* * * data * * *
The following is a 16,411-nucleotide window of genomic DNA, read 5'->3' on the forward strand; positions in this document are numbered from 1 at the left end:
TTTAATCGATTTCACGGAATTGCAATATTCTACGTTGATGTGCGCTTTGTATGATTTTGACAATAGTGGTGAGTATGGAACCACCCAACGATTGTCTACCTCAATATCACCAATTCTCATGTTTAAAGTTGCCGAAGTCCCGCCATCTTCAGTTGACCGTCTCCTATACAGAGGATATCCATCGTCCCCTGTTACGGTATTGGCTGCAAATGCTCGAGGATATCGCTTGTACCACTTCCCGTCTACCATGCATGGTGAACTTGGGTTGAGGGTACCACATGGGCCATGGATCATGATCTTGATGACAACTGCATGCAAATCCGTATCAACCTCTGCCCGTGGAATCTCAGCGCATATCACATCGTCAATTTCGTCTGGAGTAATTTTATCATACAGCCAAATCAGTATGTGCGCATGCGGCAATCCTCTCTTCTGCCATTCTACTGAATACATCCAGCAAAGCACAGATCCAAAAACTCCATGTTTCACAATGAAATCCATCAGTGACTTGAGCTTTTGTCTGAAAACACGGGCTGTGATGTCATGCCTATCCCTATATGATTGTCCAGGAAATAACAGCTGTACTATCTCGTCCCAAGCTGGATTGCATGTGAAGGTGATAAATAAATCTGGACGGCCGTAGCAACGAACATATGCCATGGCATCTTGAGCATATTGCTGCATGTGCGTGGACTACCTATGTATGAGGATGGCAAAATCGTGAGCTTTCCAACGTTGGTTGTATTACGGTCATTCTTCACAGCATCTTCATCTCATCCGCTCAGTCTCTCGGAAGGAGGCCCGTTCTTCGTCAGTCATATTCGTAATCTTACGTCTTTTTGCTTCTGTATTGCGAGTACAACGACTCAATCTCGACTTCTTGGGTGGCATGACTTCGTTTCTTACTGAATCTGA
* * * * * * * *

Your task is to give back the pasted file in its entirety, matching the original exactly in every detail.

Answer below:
The following is a 16,411-nucleotide window of genomic DNA, read 5'->3' on the forward strand; positions in this document are numbered from 1 at the left end:
TTTAATCGATTTCACGGAATTGCAATATTCTACGTTGATGTGCGCTTTGTATGATTTTGACAATAGTGGTGAGTATGGAACCACCCAACGATTGTCTACCTCAATATCACCAATTCTCATGTTTAAAGTTGCCGAAGTCCCGCCATCTTCAGTTGACCGTCTCCTATACAGAGGATATCCATCGTCCCCTGTTACGGTATTGGCTGCAAATGCTCGAGGATATCGCTTGTACCACTTCCCGTCTACCATGCATGGTGAACTTGGGTTGAGGGTACCACATGGGCCATGGATCATGATCTTGATGACAACTGCATGCAAATCCGTATCAACCTCTGCCCGTGGAATCTCAGCGCATATCACATCGTCAATTTCGTCTGGAGTAATTTTATCATACAGCCAAATCAGTATGTGCGCATGCGGCAATCCTCTCTTCTGCCATTCTACTGAATACATCCAGCAAAGCACAGATCCAAAAACTCCATGTTTCACAATGAAATCCATCAGTGACTTGAGCTTTTGTCTGAAAACACGGGCTGTGATGTCATGCCTATCCCTATATGATTGTCCAGGAAATAACAGCTGTACTATCTCGTCCCAAGCTGGATTGCATGTGAAGGTGATAAATAAATCTGGACGGCCGTAGCAACGAACATATGCCATGGCATCTTGAGCATATTGCTGCATGTGCGTGGACTACCTATGTATGAGGATGGCAAAATCGTGAGCTTTCCAACGTTGGTTGTATTACGGTCATTCTTCACAGCATCTTCATCTCATCCGCTCAGTCTCTCGGAAGGAGGCCCGTTCTTCGTCAGTCATATTCGTAATCTTACGTCTTTTTGCTTCTGTATTGCGAGTACAACGACTCAATCTCGACTTCTTGGGTGGCATGACTTCGTTTCTTACTGAATCTGA